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Author:Dr. Wes Bredenhof
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Congregation:Free Reformed Church of Launceston, Tasmania
 Tasmania, Australia
Title:Jesus: Expert Evangelist and Saviour for All Sorts
Text:John 4:1-30 (View)
Occasion:Regular Sunday

Order Of Worship (Liturgy)

Psalm 97:1,2,5

Psalm 143:4-6 (after the law)

Psalm 63

Hymn 84

Hymn 41

Scripture reading:  Isaiah 44:1-8

Text:  John 4:1-30

* As a matter of courtesy please advise Dr. Wes Bredenhof, if you plan to use this sermon in a worship service.   Thank-you.

Beloved congregation of Christ,

Maybe some of you know a person who can take just about any conversation and direct it towards spiritual things.  There’s a man or a woman, and they can get into talking with someone, anyone, and before long they’re just naturally speaking about the gospel.  You might be inclined to just say that’s a gift that some people have, and that might be true to an extent.   But is it possible that something like that can be learned to a degree too?  And if it’s true that it can be learned, wouldn’t you want to learn it?  Wouldn’t you want to be able to speak with people and be able to naturally start speaking about what’s most important in your life, to speak about the gospel of Jesus Christ?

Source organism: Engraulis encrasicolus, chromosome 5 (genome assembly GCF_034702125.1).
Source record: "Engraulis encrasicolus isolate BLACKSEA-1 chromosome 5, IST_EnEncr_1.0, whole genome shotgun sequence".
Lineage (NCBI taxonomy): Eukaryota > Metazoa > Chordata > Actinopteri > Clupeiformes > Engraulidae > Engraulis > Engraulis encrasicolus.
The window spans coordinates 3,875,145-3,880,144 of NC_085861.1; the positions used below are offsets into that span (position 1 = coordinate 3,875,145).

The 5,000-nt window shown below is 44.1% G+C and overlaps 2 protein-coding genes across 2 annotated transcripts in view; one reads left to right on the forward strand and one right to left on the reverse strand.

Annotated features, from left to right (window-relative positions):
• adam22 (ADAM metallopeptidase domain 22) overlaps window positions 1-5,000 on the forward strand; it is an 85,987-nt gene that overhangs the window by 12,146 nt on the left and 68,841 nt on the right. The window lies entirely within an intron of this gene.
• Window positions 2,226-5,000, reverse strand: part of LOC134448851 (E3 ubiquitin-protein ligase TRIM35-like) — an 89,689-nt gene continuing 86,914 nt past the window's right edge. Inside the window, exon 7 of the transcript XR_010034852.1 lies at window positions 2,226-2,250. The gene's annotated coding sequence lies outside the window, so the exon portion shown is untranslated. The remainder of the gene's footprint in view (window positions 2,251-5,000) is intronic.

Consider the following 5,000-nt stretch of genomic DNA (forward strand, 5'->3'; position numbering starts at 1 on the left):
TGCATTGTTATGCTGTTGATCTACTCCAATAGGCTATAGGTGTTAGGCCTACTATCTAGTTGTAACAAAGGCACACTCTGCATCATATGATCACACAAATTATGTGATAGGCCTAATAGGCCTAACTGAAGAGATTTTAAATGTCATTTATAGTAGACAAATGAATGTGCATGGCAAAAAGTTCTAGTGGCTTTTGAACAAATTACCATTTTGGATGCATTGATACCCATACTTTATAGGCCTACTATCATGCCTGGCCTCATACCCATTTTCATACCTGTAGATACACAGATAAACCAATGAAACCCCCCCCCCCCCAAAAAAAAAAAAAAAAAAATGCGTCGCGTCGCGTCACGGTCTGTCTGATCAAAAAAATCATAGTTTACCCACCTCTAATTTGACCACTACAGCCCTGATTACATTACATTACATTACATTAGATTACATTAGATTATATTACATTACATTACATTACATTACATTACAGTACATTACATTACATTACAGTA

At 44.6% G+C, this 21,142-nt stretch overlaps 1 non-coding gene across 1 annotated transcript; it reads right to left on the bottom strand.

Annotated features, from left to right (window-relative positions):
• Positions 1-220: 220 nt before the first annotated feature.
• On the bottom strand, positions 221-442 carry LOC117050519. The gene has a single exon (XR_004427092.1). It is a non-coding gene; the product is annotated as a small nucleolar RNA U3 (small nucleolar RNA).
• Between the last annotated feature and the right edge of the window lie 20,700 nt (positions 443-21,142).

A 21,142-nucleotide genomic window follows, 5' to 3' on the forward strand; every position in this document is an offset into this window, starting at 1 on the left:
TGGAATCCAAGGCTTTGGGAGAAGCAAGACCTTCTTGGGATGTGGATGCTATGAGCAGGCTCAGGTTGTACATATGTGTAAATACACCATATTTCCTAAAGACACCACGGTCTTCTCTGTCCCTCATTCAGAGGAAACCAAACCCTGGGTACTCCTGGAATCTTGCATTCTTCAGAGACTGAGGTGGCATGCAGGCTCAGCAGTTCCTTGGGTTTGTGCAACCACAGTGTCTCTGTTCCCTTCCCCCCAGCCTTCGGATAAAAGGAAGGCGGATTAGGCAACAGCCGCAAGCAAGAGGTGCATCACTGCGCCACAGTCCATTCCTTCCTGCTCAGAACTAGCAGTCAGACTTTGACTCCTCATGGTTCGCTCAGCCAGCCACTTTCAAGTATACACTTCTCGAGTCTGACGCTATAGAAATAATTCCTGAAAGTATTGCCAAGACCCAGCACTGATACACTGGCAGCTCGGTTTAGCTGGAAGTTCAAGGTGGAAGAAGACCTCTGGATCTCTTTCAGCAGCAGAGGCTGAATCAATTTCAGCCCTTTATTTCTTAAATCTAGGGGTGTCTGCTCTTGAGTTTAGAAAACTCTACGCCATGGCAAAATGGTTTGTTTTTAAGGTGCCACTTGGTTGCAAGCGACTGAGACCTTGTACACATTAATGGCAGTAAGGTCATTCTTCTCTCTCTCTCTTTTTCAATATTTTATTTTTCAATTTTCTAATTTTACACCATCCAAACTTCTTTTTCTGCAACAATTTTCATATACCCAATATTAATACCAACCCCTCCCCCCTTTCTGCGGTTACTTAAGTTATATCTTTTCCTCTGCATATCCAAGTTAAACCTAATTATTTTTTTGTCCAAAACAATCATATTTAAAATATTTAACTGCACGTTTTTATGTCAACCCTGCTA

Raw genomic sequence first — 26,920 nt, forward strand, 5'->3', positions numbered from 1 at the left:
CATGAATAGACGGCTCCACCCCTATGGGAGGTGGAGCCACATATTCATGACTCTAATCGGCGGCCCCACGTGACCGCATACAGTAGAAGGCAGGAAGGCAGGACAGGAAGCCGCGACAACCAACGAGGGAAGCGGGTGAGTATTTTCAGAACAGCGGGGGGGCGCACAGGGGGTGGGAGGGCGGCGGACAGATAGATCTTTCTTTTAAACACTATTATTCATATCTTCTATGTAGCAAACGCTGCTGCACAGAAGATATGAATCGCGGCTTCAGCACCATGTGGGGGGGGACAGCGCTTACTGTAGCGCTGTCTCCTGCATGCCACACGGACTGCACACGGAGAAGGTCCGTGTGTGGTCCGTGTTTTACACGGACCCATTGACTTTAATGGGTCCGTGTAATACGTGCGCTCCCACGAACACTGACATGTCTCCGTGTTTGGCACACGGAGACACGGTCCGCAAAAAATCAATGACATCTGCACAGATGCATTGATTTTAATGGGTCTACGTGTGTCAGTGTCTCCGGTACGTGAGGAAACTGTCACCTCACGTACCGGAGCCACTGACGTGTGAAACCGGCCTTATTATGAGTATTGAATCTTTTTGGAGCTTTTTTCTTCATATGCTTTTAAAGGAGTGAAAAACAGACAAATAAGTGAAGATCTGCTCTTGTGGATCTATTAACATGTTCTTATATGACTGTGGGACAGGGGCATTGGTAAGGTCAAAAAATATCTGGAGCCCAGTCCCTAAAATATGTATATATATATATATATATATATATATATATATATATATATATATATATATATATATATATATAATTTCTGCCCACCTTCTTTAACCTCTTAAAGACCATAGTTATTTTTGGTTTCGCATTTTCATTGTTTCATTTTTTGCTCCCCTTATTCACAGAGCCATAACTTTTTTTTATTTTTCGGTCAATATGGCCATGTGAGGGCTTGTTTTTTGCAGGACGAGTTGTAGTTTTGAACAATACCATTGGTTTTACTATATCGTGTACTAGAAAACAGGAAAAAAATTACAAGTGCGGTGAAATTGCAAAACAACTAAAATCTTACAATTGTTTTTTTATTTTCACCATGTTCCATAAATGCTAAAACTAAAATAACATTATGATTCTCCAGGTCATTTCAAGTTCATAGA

If you’re going to learn something, you need a teacher.  Christians are disciples of Jesus Christ.  Disciples are simply students, followers.  Jesus Christ is our Master, our teacher.  We aim to follow him, to follow his teachings, to follow his example.  In our passage for this morning, one of the things he does is show us the way.  Here he gets into a conversation with a stranger and before long, they’re talking about the most important things in life.  We can learn from Jesus the Expert Evangelist.